July for Loki 2015 or Lokkasplosion on My Life

firemeditation

I believe this will be my third July for Loki. It seems like I should have been at this longer for some reason. I’m excited this year in a way I wasn’t quite last year, and I think it’s because I haven’t been getting in as much time with Loki as I’d like. Having a month that I know I’m going to be setting aside time for Him is a huge deal for me. I’m not planning on addressing the origins or reasons for the Month for Loki in this blog post—though I think the practice originated with Galina Krasskova—as others cover the topic more thoroughly and knowledgably than I, but the month roughly corresponds with the rising of Sirius which varies from region to region. Read more about Sirius here. According to the simulator I found Sirius doesn’t rise in my region until late July (though I’m not entirely confident I’m reading the results right.) But, that’s no reason not to go ahead and give him the whole month.

I have some exciting plans for this month and a few things I’m already planning on working toward. I think my major focus is going to be meditation. I’ve had varying degrees of success with traditional meditation, but I thought I would branch out and try a few different things, such as focused meditation (using an image or other tangible object for meditation), chanting (what words or tones remain to be seen), and art as a form of meditation. I’m also going to try to tackle meditating with and around children and children’s schedules, as my youngest keeps the same hours we do it often makes it difficult to do anything especially deep as far as meditation goes. When you have to keep an eye on your candles for fear that small fingers will be in them it does tend to put a damper on things. To round out the art extravaganza I’m also going to attempt to have a few pieces of flash fiction here and there as well as some poetry.

A major focus of my work this month is also going to be prayer. I’ve created some small prayers for Loki previously, though nothing I’ve ever been especially good with remembering the words to, and I would like to start shaping something that will be useful to me overall. I’ve also been meaning to figure out a regular meal time prayer for my family for quite a while, as it’s something my husband has mentioned he would like more than once, which isn’t exactly Loki related, per se, but is something I think this time would be good to be used for.

Yet another goal of July is to start working my witchery back into my day to day living. There are various ways to do this with such simple things as cleaning my house “with intent” to cleanse negativity at the same time, to cooking with joy and love, as well as remembering to sage the apartment at least once a week. There’s so much I could do with this. My daughters have also been coming home with Willow branches after rainstorms from our local park and I’m thinking of making them into besoms. I should probably add some simple crafting to my list then, as well.

So, that’s the “Loki’s Amazing Fun Month of Chicanery” so far as I have it mapped out. I’m fairly certain this will be augmented with some beach trips to meditate as well, but I haven’t set out anything in stone. July Fourth we have plans to celebrate the Independence of our country with some friends, but that won’t be time off for me. Loki likes celebrating, so I’ll be inviting him along too.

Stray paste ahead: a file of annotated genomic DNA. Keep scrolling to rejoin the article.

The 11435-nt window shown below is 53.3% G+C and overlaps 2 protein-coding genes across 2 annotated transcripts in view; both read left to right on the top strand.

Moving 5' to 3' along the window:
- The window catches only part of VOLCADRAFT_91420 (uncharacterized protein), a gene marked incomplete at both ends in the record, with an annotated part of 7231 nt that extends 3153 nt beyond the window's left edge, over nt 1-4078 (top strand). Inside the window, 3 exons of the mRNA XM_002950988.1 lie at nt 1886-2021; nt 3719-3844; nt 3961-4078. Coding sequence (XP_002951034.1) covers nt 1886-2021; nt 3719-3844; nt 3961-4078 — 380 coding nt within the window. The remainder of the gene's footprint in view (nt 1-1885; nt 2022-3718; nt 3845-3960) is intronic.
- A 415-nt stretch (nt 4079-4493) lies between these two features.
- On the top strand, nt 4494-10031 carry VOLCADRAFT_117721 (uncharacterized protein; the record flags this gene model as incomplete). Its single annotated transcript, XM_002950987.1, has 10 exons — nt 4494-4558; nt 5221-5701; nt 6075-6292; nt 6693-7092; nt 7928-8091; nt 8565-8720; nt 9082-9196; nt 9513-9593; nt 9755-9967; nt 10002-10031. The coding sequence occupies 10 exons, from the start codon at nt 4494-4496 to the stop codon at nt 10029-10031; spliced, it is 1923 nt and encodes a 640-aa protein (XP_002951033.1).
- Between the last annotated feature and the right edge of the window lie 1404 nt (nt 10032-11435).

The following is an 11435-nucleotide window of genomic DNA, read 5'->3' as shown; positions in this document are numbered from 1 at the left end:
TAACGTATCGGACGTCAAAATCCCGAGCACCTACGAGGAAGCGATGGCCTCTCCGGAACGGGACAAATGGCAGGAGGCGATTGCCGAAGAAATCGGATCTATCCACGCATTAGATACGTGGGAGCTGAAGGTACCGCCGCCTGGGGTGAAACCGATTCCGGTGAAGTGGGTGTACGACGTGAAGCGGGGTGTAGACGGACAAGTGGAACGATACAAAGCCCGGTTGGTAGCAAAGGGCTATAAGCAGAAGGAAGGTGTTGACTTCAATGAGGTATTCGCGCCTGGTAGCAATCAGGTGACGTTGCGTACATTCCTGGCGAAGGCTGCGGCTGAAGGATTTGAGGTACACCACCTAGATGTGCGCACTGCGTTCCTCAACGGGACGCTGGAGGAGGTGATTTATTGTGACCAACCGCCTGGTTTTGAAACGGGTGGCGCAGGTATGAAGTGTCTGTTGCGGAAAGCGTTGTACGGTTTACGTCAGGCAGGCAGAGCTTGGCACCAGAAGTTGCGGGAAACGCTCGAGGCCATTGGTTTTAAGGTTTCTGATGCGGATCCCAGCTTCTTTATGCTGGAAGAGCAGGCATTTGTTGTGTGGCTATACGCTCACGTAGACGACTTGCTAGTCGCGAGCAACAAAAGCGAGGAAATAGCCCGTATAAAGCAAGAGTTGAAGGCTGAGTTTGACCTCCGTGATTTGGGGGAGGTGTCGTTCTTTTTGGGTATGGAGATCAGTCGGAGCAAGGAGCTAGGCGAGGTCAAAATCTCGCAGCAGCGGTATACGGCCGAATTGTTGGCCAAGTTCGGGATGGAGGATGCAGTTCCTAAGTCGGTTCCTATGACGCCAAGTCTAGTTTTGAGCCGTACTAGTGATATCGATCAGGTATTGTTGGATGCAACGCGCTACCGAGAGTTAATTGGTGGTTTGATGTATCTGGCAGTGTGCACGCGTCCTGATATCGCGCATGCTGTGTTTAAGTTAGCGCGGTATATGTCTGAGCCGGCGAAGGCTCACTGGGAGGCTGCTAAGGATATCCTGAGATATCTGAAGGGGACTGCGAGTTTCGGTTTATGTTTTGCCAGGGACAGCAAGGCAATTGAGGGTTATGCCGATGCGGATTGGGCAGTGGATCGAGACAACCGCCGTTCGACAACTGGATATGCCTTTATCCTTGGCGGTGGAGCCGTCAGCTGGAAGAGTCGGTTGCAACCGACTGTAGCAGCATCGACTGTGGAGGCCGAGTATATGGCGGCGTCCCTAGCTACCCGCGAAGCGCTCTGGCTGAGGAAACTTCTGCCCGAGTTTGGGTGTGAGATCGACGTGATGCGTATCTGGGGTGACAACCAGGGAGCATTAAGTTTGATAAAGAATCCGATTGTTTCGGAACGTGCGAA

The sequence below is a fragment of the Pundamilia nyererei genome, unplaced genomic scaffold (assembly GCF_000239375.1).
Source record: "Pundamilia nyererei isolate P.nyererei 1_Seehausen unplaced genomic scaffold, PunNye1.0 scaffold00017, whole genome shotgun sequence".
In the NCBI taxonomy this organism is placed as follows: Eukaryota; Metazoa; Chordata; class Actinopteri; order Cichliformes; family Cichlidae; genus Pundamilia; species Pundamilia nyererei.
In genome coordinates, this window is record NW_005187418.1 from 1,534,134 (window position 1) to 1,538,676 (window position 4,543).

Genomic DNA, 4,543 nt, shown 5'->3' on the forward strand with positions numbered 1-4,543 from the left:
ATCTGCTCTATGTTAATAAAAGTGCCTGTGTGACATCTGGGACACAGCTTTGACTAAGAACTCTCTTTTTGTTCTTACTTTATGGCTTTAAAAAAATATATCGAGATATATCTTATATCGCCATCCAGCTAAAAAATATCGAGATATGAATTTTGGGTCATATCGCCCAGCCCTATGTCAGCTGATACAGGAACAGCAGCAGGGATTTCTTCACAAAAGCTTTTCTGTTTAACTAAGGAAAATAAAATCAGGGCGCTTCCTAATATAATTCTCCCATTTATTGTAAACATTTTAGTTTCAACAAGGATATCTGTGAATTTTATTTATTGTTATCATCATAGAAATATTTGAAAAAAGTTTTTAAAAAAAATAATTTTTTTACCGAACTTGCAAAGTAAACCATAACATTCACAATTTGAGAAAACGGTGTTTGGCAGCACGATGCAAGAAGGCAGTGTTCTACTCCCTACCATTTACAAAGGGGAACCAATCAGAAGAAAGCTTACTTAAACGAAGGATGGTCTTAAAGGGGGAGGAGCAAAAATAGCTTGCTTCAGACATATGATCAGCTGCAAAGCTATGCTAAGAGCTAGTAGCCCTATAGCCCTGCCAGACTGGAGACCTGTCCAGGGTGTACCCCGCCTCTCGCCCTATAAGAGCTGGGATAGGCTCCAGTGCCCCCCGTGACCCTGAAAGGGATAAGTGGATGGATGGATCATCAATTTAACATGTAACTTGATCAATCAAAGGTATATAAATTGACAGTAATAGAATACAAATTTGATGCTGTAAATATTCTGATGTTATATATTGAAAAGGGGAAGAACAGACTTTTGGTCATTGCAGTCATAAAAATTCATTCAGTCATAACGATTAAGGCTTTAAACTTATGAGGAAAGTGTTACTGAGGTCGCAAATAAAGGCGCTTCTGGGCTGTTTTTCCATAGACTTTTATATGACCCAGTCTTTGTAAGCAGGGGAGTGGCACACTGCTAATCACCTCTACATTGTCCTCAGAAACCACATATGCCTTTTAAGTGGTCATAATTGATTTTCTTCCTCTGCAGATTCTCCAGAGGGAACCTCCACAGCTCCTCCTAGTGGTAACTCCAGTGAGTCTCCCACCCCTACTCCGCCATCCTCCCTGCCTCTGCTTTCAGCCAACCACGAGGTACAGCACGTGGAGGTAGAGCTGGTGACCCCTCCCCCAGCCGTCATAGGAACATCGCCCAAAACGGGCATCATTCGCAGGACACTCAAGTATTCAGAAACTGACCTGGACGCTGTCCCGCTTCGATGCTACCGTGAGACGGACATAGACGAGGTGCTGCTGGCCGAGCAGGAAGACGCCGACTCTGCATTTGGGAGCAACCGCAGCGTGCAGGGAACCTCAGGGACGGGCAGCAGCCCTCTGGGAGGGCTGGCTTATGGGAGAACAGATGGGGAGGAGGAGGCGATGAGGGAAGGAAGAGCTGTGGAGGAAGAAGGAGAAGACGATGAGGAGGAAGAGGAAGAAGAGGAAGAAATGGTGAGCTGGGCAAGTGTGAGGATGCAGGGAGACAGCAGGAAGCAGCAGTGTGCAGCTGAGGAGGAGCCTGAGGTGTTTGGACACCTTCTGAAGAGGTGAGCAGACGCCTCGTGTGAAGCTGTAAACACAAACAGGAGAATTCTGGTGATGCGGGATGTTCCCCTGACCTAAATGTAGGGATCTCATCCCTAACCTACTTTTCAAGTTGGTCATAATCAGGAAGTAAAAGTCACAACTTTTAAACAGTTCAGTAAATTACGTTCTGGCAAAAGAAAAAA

One last teeny tiny thing that I’m working on that is a special request from Loki Himself, is being cheerful. Yes, he’s asked me to be cheerful and less negative. It’s not good for anything much to be stuck in a rut, including health, magickal workings, or my family.

What are your plans? I hope everyone aspires to a wonderful month of happiness, even if they aren’t celebrating for Loki.

Be a Rebel, Blow Out Your Candles

candles

Never blow out a candle or you blow away the magick. This was something all little, new baby witches were taught when I was coming up as a youngster. Growing up there were countless frustrations as I imagined I’d ruined a ritual completely by blowing out my candles at the end. Blowing out candles has such joyful, childlike association for me that I couldn’t stop myself from doing it. Then I’d have a meltdown after I did and remembered I wasn’t supposed to. Who doesn’t like blowing out birthday candles? Who doesn’t like controlling something with only the invisible force of their breath? At the time I didn’t question the instruction, but little by little over the years I’ve come at that from a completely different angle.

Breath is life.

Breath, divine breath, wakes up life.

When you’re making a gris-gris bag you breathe life into it, wake up the spirit of the bag, depending on how you make one, of course. They’re not as strong if you don’t.

Your breath is magic. When I blow out a candle I don’t see it as blowing away the magick, but rather using my breath to spread my intention into the universe. I’m adding to the magick. In my mind’s eye I’m spreading the gossamer strands of my intention far and wide with my breath, especially with ritual magick. Of course, there are times I don’t blow out candles. When I don’t want to sacrifice any of my life energy to an endeavor I don’t, but normally if something is worth doing on the magickal front it’s worth me putting any energy I can into it.